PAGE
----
Second Chronicles ends with one of the saddest passages of the Bible.  THE LORD made every effort to bring Israel to repentance, but they mocked His messengers, despised His words and scoffed at His prophets. The passage ends with the phrase "until there was no remedy." In Israel's case the Chaldeans attacked, killed and deported the people. The warning of Scripture is clear. If men and women do not repent then they force THE LORD'S hand, because they have exhausted every remedy. We need to be crying to God that many people will heed His visual and circumstantial warnings before it is too late for them to repent.
Three times THE LORD has said in the Bible that this earth and universe will pass away and new ones be brought into existence.  Peter warns that false prophets and teachers will arise, amongst whom will be those who scoff at the thought of this universe being destroyed. (It is best to read the whole of 2 Peter to get chap. 3 in context.) Peter says quite clearly that it is only THE LORD'S desire to see as many people as possible repent that delays the end coming.  He then makes it quite clear that this universe will be physically destroyed. It is important that we consider how he says this should affect the way Christians live.  This is significant because New Age environmentalists and some of their Christian counterparts say that it is this belief which has caused Christians to abuse the planet.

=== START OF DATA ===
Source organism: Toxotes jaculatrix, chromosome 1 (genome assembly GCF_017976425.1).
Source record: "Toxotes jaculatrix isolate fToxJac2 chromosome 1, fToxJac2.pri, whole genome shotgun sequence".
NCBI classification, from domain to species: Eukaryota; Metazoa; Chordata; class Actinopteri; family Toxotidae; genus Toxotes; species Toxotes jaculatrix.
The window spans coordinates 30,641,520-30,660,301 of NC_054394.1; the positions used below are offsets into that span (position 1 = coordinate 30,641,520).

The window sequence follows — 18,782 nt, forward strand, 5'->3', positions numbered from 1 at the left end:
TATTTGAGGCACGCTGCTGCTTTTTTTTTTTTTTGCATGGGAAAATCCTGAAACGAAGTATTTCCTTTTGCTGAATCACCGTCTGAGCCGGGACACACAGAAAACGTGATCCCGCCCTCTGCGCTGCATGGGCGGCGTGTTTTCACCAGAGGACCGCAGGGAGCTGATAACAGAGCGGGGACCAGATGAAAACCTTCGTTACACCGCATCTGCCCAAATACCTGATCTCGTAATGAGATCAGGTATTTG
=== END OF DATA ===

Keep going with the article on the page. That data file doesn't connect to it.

Al Gore, currently the Vice-President of the U.S.A., is a leading environmentalist. He is also, like Bill Clinton, a Southern Baptist. However, in his book "Earth in the Balance" the spirituality he promotes is clearly Pantheism and in the mainstream of current New Age emphasis. In a chapter entitled "Environmentalism of the Spirit" he makes the following statement - "The religious ethic of stewardship is harder to accept if one believes the world is in danger of being destroyed - either by God or humankind." Whilst I can agree with his earlier comment that some have used the prophetic vision of the apocalypse as an excuse for abdicating their responsibility as stewards, I cannot accept that such a conviction makes stewardship well-nigh an impossibility.